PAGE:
The Underground Railroad:
A Musical Journey to Follow the Drinking Gourd

Designed by: Nancy Beitler & Lauren Wargaski
Penn State & Northwestern Universities

Download a PDF of this lesson plan

Summary
The following is designed for middle school orchestra (also easily adaptable to middle school general music) students including experiences in creative musical activities and the historical and socio-cultural impacts of slavery on African and American cultures.

Suggested Grade Levels: 6-8
Country: United States
Region: North America
Culture Group: African American
Genre: Spirituals
Instruments: Voice
Language: English
Co-Curricular Areas: History
National Standards: 1, 2, 3, 4, 5, 6, 8, 9
Prerequisites: None

Objectives:

  • Sing Follow the Drinking Gourd
  • Identify characteristics of slave life and the Underground Railroad, including the importance of the Big Dipper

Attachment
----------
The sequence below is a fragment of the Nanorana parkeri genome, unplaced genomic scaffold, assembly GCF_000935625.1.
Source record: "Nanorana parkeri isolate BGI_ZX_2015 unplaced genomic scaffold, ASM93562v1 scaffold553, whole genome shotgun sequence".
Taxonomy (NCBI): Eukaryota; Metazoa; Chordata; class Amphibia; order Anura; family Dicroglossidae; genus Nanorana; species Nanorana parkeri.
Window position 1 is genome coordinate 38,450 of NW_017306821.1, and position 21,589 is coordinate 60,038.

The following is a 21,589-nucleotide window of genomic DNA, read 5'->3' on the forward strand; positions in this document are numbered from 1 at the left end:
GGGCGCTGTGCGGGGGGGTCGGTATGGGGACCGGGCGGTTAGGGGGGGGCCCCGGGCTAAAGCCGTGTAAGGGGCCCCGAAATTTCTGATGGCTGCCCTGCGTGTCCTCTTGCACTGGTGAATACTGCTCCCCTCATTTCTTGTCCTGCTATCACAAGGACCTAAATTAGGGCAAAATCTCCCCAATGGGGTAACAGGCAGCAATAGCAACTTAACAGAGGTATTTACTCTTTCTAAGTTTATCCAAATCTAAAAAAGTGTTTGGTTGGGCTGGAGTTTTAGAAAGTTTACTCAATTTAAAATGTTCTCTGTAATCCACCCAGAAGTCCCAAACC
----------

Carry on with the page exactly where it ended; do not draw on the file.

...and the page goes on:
• Learn Lande Ngombele for performance and cultural discussion

Material:

Lesson Segments:

  1. Musical and Cultural Significance of Follow the Drinking Gourd(National Standards 1, 2, 3, 5, 6, 8, 9)
  2. Call and Response in Lande Ngombele(National Standards 1, 2, 3, 6, 9)
  3. Motivic Improvisation (National Standards 1, 2, 3, 4, 5, 6, 9)

1. Musical and Cultural Significance of Follow the Drinking Gourd

Click to view recording details

“Follow the Drinking Gourd”
from Fifty Sail on Newburgh Bay (1976) | FW05257

Click to view recording details

“Singing Slaves”
from Every Tone a Testimony (2001) | SFW47003

Objectives:

  • Sing Follow the Drinking Gourd and relate the words of the song to a trip on the Underground Railroad
  • Identify a typical underground railroad route on a United States map
  • Identify the Big Dipper - Drinking Gourd - constellation and discuss its significance for the African American slaves
  • Compare modern-day slavery to slavery of African Americans

Materials:

  • Internet availability for Smithsonian Folkways, “Follow the Drinking Gourd” by Pete Seeger and Ed Renehan from Fifty Sail on Newburgh Bay (Cat. # FW05257_205) and Every Tone a Testimony by various artists (Cat # SFW47003)